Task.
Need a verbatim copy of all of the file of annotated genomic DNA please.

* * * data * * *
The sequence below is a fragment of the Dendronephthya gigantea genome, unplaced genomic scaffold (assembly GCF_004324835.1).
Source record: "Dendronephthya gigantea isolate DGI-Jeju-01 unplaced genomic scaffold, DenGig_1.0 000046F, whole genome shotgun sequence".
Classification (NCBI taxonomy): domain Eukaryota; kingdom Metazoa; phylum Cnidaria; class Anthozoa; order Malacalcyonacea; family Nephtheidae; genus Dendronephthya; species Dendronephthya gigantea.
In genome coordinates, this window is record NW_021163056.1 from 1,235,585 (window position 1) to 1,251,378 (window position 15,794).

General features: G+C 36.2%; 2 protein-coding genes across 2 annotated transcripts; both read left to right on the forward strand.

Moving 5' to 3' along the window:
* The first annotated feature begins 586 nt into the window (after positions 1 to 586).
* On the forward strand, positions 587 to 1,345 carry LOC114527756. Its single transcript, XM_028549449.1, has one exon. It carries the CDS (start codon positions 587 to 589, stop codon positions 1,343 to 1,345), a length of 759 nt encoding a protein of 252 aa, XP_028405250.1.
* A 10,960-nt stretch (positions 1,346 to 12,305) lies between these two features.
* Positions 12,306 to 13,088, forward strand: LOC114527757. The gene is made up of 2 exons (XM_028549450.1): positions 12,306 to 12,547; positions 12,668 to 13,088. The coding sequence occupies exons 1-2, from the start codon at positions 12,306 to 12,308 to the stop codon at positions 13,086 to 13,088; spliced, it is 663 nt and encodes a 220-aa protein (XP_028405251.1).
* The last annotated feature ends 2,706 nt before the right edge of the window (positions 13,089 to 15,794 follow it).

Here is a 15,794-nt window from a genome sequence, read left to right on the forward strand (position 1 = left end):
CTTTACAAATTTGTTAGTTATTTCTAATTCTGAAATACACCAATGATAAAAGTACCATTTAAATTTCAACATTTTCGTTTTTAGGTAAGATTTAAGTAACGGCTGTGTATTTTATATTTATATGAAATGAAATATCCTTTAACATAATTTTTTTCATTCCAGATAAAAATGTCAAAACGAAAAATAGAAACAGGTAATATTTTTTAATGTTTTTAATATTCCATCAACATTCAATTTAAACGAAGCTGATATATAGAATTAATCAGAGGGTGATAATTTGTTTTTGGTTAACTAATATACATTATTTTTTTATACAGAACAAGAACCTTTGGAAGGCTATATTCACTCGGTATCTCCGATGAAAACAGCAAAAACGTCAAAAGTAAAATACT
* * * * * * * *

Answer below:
The sequence below is a fragment of the Dendronephthya gigantea genome, unplaced genomic scaffold (assembly GCF_004324835.1).
Source record: "Dendronephthya gigantea isolate DGI-Jeju-01 unplaced genomic scaffold, DenGig_1.0 000046F, whole genome shotgun sequence".
Classification (NCBI taxonomy): domain Eukaryota; kingdom Metazoa; phylum Cnidaria; class Anthozoa; order Malacalcyonacea; family Nephtheidae; genus Dendronephthya; species Dendronephthya gigantea.
In genome coordinates, this window is record NW_021163056.1 from 1,235,585 (window position 1) to 1,251,378 (window position 15,794).

General features: G+C 36.2%; 2 protein-coding genes across 2 annotated transcripts; both read left to right on the forward strand.

Moving 5' to 3' along the window:
* The first annotated feature begins 586 nt into the window (after positions 1 to 586).
* On the forward strand, positions 587 to 1,345 carry LOC114527756. Its single transcript, XM_028549449.1, has one exon. It carries the CDS (start codon positions 587 to 589, stop codon positions 1,343 to 1,345), a length of 759 nt encoding a protein of 252 aa, XP_028405250.1.
* A 10,960-nt stretch (positions 1,346 to 12,305) lies between these two features.
* Positions 12,306 to 13,088, forward strand: LOC114527757. The gene is made up of 2 exons (XM_028549450.1): positions 12,306 to 12,547; positions 12,668 to 13,088. The coding sequence occupies exons 1-2, from the start codon at positions 12,306 to 12,308 to the stop codon at positions 13,086 to 13,088; spliced, it is 663 nt and encodes a 220-aa protein (XP_028405251.1).
* The last annotated feature ends 2,706 nt before the right edge of the window (positions 13,089 to 15,794 follow it).

Here is a 15,794-nt window from a genome sequence, read left to right on the forward strand (position 1 = left end):
CTTTACAAATTTGTTAGTTATTTCTAATTCTGAAATACACCAATGATAAAAGTACCATTTAAATTTCAACATTTTCGTTTTTAGGTAAGATTTAAGTAACGGCTGTGTATTTTATATTTATATGAAATGAAATATCCTTTAACATAATTTTTTTCATTCCAGATAAAAATGTCAAAACGAAAAATAGAAACAGGTAATATTTTTTAATGTTTTTAATATTCCATCAACATTCAATTTAAACGAAGCTGATATATAGAATTAATCAGAGGGTGATAATTTGTTTTTGGTTAACTAATATACATTATTTTTTTATACAGAACAAGAACCTTTGGAAGGCTATATTCACTCGGTATCTCCGATGAAAACAGCAAAAACGTCAAAAGTAAAATACT